Big Brother winner backs South Bank's This-Ability aims
STRONG MESSAGES: This-ability speakers at Glandford Park, Scunthorpe. Pictured, from left, Nic Dakin MP, Andy Green, Phil Adams, group partnership manager for Department of Work and Pensions in North East England, Craig Philips and Carolyn Woolway, head o
By Scunthorpe Telegraph | Posted: 24 Nov 2017
BUSINESSES in northern Lincolnshire have been urged to give people with disabilities the best possible opportunities, after hearing amazing case studies of achievement over adversity.
Original Big Brother winner Craig Philips was the special guest, having himself over come dyslexia to build a successful business prior to his time in one of the world’s most famous houses.
And the practicalities of such a stance was also highlighted by Scunthorpe MP Nic Dakin, who hosted the event at Scunthorpe United’s Glanford Park.
It was one of several This-Ability sessions held nationwide, urging an open mind to great potential, backed up with support and actions to enable ease of working.
Welcoming all comers to a strong breakfast event, Mr Dakin said: “I know going round businesses in the area, most people locally are pretty committed to getting the best out of their people.
“As we find we are pretty close to full employment, we need to tap into the skills of those who aren’t in employment, and some of these people have disabilities.”
Guests listen to the speakers
While Mr Philips’ tale of achievement from butcher’s boy to construction leader, then via the TV exposure to healthcare champion and philanthropist, had the audience enthralled, it was New Waltham businessman Andy Green who stole the show. The web and software developer has cerebral palsy, having been starved of oxygen for eight minutes at birth.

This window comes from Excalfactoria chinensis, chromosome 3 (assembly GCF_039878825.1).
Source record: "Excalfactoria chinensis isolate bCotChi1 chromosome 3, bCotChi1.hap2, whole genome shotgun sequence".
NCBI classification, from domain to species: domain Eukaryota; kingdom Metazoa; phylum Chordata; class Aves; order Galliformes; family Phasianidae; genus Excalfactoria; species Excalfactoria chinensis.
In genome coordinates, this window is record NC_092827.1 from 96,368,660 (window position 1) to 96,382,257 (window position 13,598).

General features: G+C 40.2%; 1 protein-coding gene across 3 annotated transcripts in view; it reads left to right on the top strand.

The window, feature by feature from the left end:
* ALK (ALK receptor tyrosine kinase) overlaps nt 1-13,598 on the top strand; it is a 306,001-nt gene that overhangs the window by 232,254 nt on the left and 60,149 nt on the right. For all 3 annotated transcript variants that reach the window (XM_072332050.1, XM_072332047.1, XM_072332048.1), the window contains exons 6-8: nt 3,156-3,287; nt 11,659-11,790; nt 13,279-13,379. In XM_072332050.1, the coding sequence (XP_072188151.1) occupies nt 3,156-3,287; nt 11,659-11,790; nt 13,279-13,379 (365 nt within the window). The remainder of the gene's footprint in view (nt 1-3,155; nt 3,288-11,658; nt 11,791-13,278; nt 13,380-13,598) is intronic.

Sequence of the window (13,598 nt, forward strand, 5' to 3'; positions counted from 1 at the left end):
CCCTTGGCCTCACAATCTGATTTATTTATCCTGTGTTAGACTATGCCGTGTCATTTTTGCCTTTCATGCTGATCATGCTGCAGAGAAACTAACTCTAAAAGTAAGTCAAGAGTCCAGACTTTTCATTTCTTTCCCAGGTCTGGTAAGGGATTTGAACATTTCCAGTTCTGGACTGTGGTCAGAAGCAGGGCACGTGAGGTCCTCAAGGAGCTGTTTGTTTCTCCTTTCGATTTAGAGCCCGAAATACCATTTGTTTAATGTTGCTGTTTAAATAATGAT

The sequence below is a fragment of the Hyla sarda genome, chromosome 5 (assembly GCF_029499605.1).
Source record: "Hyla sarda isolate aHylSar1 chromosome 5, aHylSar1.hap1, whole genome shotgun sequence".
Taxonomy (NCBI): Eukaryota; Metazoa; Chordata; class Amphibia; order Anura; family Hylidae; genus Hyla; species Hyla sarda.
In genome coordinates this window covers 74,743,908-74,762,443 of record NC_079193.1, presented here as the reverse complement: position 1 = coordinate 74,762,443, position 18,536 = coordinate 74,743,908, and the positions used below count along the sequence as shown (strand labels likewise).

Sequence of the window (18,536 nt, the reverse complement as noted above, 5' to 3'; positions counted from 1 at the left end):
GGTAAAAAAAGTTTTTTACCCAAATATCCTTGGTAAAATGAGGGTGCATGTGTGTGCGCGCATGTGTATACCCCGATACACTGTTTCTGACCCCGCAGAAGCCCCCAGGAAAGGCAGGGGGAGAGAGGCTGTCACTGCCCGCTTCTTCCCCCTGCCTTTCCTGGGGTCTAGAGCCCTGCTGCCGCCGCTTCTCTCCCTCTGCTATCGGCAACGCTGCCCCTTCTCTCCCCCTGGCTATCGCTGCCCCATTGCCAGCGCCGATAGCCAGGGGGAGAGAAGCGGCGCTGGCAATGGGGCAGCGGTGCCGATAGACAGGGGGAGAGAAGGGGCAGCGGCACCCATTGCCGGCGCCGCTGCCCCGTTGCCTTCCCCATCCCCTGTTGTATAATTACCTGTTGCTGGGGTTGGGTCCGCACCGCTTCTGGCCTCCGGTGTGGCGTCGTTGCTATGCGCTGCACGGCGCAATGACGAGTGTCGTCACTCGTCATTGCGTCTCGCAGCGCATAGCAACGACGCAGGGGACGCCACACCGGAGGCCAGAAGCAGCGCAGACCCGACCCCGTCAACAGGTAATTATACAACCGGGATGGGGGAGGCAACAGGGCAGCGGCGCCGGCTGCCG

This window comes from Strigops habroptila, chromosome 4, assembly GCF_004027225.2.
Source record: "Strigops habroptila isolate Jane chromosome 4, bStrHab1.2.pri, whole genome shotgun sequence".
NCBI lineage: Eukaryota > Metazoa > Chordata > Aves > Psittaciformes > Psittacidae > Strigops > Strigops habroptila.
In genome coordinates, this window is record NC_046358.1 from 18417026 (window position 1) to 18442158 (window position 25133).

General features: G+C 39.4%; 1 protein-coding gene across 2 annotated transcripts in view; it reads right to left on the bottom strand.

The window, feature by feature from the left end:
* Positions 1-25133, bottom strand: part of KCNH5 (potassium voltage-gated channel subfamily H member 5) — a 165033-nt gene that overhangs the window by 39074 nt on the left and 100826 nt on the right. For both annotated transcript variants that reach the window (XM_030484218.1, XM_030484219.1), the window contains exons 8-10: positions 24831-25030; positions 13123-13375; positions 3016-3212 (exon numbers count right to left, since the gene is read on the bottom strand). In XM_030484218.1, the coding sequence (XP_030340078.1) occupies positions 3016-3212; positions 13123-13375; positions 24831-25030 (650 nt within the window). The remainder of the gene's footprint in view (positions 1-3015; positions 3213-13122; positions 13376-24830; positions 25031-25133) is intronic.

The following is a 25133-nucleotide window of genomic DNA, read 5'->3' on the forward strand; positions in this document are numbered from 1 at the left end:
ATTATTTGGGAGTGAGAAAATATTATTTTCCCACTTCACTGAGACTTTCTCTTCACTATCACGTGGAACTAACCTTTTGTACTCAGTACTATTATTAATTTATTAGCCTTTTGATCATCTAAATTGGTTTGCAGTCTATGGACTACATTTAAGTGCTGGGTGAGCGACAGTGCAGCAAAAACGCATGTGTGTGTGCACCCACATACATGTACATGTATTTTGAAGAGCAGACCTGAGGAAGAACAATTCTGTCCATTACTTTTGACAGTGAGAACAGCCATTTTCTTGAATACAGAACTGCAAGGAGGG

Just standing up and speaking in front of an audience was defying medical experts who battled to save his life.
He said: “Some people struggle to understand the way I talk, and some people still talk down to me like a two-year-old, not the MD of a company. I am still not the fastest typer in he world and I struggle to use a traditional computer mouse, I even struggle with buttons and brushing my teeth – two important things for any self-respecting businessman.
“They are all things I can learn and get better at. I find ways to get around this. I have taught myself all the keyboard shortcuts you can imagine!
“I may not do things the same way as everyone else does them, but that doesn’t matter, the important thing is I do them and I do not let anything stop me achieving what I set out to achieve, and I give myself some pretty big goals, admittedly.
Not only do I walk and talk, despite doctors’ predictions, I also teach PE lessons, I speak publicly and I move at 70mph.
That’s a bit of cheating, but in fairness, I passed my driving test five years ago in an unadopted automatic car with only one minor. I don’t think it is anything impressive. I may not do things the same way as other people do, but that’s fine.
“Everyone is different and that’s what makes us the same. A personal saying of mine is ‘winning is not about how many hurdles you jump, it is about how many times you get back up and try again.”
Following his speech, Mr Philips, said: “I think it is wonderful everyone pulling together like this. These systems, all joining up here, giving employers more support and tools to be able to help individuals who need that little bit of special education, special adaption or special assistance. I didn’t get that.”
Turning to Andy’s presentation, he said: “I can only imagine how difficult it was to learn the day-to-day things most of us do. What he has built up, socially and professionally, is amazing. It shows, whatever level of disability now, there is help and support and communities and businesses are starting to recognise and understand they can play a really good, strong role in it.
“I want to support companies and individuals in any way I can by shouting about problems.”
For more information about This-Ability, visit www.this-ability.org.uk.
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